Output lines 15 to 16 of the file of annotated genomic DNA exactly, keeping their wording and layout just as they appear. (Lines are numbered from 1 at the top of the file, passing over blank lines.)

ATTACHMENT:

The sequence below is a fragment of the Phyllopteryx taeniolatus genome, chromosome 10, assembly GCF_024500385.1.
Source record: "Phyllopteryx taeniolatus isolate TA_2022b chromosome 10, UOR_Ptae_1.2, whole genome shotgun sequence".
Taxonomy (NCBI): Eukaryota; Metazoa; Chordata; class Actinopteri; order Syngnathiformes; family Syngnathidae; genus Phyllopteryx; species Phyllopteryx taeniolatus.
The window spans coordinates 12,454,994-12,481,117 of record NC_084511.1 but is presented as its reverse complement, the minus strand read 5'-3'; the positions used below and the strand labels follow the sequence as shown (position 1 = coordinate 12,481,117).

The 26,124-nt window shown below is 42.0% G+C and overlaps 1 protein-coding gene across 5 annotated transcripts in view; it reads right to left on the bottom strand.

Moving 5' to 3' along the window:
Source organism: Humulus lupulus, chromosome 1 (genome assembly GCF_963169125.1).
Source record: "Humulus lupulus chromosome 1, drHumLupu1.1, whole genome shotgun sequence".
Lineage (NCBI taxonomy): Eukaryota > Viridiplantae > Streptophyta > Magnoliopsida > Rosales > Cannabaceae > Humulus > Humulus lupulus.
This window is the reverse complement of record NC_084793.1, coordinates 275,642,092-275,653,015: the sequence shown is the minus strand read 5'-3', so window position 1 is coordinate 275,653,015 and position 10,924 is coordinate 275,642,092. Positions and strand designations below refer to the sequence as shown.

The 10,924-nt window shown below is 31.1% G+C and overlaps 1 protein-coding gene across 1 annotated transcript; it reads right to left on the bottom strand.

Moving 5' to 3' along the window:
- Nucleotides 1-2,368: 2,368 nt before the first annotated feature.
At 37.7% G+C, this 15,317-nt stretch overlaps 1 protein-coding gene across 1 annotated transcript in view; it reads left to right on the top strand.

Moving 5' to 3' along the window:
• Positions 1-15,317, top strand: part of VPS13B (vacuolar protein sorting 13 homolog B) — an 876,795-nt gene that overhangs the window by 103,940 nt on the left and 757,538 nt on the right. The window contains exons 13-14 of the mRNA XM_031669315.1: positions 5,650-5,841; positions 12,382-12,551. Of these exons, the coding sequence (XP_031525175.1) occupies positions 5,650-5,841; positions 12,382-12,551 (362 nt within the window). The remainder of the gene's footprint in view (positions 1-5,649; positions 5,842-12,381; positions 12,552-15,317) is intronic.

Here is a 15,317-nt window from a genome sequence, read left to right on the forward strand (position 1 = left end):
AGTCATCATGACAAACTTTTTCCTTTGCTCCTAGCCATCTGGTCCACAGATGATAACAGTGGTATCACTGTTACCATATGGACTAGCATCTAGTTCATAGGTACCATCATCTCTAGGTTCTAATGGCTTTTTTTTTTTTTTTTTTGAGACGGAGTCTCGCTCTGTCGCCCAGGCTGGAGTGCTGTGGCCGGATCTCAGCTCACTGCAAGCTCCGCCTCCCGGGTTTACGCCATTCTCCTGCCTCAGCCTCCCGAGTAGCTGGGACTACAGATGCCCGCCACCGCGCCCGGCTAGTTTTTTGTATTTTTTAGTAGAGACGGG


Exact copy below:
Moving 5' to 3' along the window:
• Positions 1-15,317, top strand: part of VPS13B (vacuolar protein sorting 13 homolog B) — an 876,795-nt gene that overhangs the window by 103,940 nt on the left and 757,538 nt on the right. The window contains exons 13-14 of the mRNA XM_031669315.1: positions 5,650-5,841; positions 12,382-12,551. Of these exons, the coding sequence (XP_031525175.1) occupies positions 5,650-5,841; positions 12,382-12,551 (362 nt within the window). The remainder of the gene's footprint in view (positions 1-5,649; positions 5,842-12,381; positions 12,552-15,317) is intronic.